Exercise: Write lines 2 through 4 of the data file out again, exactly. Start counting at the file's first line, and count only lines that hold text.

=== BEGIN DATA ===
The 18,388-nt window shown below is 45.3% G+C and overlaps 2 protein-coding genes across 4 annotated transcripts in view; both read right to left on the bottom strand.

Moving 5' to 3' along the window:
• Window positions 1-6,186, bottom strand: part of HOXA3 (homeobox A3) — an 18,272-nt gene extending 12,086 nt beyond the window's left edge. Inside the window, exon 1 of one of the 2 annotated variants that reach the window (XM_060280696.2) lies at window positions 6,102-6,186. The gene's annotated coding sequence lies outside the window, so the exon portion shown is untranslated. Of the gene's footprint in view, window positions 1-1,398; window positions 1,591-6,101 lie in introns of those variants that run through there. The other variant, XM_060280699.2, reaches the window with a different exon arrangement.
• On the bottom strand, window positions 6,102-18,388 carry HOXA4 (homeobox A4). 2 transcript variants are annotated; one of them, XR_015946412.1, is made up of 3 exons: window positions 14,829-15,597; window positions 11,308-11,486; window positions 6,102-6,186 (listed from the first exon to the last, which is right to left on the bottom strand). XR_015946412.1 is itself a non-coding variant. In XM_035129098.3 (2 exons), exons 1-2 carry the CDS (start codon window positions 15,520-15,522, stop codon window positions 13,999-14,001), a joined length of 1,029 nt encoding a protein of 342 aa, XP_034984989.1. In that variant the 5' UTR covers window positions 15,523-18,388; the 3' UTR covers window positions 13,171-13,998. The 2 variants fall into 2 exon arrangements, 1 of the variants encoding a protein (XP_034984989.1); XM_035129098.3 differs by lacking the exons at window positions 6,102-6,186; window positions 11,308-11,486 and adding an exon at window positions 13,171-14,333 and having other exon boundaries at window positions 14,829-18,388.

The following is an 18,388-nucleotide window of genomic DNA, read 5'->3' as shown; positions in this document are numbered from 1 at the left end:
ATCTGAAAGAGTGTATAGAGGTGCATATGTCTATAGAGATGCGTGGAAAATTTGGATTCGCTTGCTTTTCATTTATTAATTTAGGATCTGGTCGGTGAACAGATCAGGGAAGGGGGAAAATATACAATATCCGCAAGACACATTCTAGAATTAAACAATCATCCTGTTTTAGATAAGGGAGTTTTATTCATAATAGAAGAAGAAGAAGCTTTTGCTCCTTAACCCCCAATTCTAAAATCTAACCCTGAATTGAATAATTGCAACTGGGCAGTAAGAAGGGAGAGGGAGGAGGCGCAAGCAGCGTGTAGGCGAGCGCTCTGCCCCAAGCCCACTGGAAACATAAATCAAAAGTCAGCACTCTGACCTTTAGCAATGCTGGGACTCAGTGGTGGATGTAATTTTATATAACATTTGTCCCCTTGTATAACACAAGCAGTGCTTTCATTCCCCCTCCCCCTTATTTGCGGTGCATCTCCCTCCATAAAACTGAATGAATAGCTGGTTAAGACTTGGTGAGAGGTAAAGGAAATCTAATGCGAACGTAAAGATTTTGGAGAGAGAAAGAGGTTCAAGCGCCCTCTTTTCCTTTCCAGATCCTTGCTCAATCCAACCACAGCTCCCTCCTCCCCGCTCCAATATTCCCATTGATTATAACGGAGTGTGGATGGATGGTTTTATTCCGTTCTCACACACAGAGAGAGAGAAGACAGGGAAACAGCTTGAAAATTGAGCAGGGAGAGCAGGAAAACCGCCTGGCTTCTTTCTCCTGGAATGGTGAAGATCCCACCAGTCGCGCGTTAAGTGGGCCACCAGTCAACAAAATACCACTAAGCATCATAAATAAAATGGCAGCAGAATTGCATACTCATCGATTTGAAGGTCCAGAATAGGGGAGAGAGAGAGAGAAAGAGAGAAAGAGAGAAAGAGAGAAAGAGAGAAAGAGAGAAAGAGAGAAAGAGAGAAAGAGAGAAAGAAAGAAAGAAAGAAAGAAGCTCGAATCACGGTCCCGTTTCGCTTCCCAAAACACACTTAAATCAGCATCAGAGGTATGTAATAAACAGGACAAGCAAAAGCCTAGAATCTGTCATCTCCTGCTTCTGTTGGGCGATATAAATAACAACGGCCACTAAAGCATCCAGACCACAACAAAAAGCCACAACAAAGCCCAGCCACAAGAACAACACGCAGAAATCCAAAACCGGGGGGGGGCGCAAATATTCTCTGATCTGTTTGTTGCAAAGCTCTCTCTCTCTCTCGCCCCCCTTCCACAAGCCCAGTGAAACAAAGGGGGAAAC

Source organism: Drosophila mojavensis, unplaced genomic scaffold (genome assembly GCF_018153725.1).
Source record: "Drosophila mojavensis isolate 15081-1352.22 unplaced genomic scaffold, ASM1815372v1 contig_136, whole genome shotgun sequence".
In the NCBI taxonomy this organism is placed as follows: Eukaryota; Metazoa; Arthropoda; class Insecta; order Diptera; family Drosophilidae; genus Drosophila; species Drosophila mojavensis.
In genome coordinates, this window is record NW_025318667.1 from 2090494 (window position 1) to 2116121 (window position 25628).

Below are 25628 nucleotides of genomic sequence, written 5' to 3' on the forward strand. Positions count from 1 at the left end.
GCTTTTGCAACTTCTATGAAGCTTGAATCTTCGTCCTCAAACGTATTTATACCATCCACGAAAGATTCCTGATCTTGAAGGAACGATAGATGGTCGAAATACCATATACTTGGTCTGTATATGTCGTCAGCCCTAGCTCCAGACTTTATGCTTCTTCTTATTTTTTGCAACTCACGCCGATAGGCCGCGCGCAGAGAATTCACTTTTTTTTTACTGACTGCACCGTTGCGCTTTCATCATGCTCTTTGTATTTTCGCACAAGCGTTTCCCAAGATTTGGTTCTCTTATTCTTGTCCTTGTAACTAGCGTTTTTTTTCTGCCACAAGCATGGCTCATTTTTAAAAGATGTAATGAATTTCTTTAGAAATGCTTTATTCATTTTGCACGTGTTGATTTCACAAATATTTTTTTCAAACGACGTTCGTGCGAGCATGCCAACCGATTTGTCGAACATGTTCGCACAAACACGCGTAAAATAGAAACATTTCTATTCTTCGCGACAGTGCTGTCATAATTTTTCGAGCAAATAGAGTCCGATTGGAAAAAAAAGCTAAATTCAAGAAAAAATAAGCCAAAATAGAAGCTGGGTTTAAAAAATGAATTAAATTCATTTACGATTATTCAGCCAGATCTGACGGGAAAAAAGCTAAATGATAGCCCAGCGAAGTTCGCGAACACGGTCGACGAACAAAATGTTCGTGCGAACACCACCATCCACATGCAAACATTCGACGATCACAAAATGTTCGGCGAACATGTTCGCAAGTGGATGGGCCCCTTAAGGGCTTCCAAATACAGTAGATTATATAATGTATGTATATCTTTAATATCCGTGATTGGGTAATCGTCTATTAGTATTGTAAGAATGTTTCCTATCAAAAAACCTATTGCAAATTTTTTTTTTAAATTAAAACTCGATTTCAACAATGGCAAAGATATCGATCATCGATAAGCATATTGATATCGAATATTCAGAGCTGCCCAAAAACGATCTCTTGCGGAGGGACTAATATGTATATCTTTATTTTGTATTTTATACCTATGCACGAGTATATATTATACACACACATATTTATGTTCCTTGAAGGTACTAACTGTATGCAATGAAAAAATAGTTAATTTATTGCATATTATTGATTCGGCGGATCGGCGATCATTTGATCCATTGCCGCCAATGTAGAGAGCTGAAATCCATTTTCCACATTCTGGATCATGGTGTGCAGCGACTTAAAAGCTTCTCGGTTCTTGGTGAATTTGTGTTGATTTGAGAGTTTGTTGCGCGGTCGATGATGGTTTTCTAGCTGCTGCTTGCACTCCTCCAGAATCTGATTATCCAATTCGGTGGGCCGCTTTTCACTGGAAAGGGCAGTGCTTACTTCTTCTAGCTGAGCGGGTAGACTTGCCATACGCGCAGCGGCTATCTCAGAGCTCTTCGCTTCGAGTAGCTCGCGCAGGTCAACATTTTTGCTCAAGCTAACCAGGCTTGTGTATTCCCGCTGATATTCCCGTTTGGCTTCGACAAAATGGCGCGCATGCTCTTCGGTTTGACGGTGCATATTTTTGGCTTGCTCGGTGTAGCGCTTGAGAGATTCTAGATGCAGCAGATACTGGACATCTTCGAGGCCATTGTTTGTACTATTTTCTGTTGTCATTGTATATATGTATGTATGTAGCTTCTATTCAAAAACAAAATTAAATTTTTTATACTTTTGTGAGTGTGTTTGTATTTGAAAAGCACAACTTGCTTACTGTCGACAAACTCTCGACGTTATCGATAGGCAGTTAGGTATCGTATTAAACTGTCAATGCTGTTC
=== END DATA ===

Moving 5' to 3' along the window:
• Window positions 1-6,186, bottom strand: part of HOXA3 (homeobox A3) — an 18,272-nt gene extending 12,086 nt beyond the window's left edge. Inside the window, exon 1 of one of the 2 annotated variants that reach the window (XM_060280696.2) lies at window positions 6,102-6,186. The gene's annotated coding sequence lies outside the window, so the exon portion shown is untranslated. Of the gene's footprint in view, window positions 1-1,398; window positions 1,591-6,101 lie in introns of those variants that run through there. The other variant, XM_060280699.2, reaches the window with a different exon arrangement.
• On the bottom strand, window positions 6,102-18,388 carry HOXA4 (homeobox A4). 2 transcript variants are annotated; one of them, XR_015946412.1, is made up of 3 exons: window positions 14,829-15,597; window positions 11,308-11,486; window positions 6,102-6,186 (listed from the first exon to the last, which is right to left on the bottom strand). XR_015946412.1 is itself a non-coding variant. In XM_035129098.3 (2 exons), exons 1-2 carry the CDS (start codon window positions 15,520-15,522, stop codon window positions 13,999-14,001), a joined length of 1,029 nt encoding a protein of 342 aa, XP_034984989.1. In that variant the 5' UTR covers window positions 15,523-18,388; the 3' UTR covers window positions 13,171-13,998. The 2 variants fall into 2 exon arrangements, 1 of the variants encoding a protein (XP_034984989.1); XM_035129098.3 differs by lacking the exons at window positions 6,102-6,186; window positions 11,308-11,486 and adding an exon at window positions 13,171-14,333 and having other exon boundaries at window positions 14,829-18,388.